Some people like to feel soothed when they are upset, comforted, reassured, looked after. That doesn’t work for me. I need to feel energised, snarling, primal, battered by obnoxious basslines. The Prodigy have a mystical power over me, and can fix me when nothing else can.
Leeroy bouncing around the stage like a happy deckchair. Maxim howling, with a kilt and a gauntlet. Keith KILLING IT, wearing what looks like it might have been his Nan’s sofa in a previous life. Liam decked out in Fresian-cow-print trousers doing, well, everything else quite frankly. The tension and irritation of the day just bled out of me – I owe a good deal of my sanity over the last 22 years to this band.
Now that I am home, I have choices to make. While I fill my daily life with things that make me happy, as soon as I consider my existence in a larger context or a longer time period, I am dissatisfied with where I am. Northampton has long since gone past being a place I enjoyed living in; the things that made it good have been eroded away over time. The places I loved simply do not exist anymore. My friendship circle has moved on, grown up, left. Also, I am a different person these days and need different things out of my world. There are other places on the planet that are not only achingly beautiful, but that make me feel an inner peace that I have never experienced anywhere else.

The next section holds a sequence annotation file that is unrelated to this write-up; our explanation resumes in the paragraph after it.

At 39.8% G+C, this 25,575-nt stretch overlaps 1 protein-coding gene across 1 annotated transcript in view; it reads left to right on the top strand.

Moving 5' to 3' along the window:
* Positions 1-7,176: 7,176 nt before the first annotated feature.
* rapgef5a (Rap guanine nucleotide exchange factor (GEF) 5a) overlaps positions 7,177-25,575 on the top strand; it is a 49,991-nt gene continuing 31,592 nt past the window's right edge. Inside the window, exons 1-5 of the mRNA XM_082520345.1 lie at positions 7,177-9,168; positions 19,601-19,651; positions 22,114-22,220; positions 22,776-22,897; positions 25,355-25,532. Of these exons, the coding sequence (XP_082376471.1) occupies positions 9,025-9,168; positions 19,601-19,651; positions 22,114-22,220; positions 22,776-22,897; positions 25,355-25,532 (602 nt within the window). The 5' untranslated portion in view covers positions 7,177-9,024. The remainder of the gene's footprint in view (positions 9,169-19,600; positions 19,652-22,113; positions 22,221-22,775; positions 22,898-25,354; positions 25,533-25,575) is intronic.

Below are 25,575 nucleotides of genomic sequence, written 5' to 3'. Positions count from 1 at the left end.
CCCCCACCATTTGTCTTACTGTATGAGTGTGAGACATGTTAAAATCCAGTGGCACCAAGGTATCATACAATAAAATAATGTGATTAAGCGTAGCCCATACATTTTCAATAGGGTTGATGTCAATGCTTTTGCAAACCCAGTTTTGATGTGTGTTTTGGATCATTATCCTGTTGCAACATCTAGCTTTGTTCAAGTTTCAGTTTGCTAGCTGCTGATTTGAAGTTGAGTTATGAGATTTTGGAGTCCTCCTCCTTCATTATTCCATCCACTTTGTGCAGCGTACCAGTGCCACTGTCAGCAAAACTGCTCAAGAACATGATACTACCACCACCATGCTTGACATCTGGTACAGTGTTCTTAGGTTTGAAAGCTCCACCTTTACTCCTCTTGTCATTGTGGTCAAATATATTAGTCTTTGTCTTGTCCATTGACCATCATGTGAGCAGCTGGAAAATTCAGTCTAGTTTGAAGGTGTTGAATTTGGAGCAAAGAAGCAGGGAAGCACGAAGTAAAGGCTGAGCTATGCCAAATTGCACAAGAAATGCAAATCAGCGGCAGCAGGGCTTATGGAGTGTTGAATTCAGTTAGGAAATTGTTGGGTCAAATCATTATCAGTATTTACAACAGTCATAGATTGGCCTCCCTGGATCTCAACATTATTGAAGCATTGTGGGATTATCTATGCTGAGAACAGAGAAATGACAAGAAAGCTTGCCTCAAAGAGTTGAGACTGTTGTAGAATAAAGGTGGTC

My choices are quite straightforward, and I instinctively know the answer before I have even asked myself the question; do I wait and see how things evolve, because I am safe, and comfortable both physically and financially at the moment…or do I drive as hard as I can towards the thing I actually want, despite the discomforts it may bring?
It’s a no brainer really. I am too old to be doing the things I don’t want to do, and I am also no longer the kind of person who is prepared to just put up with things because that’s easier.
Watch this space, because shit is about to get REAL.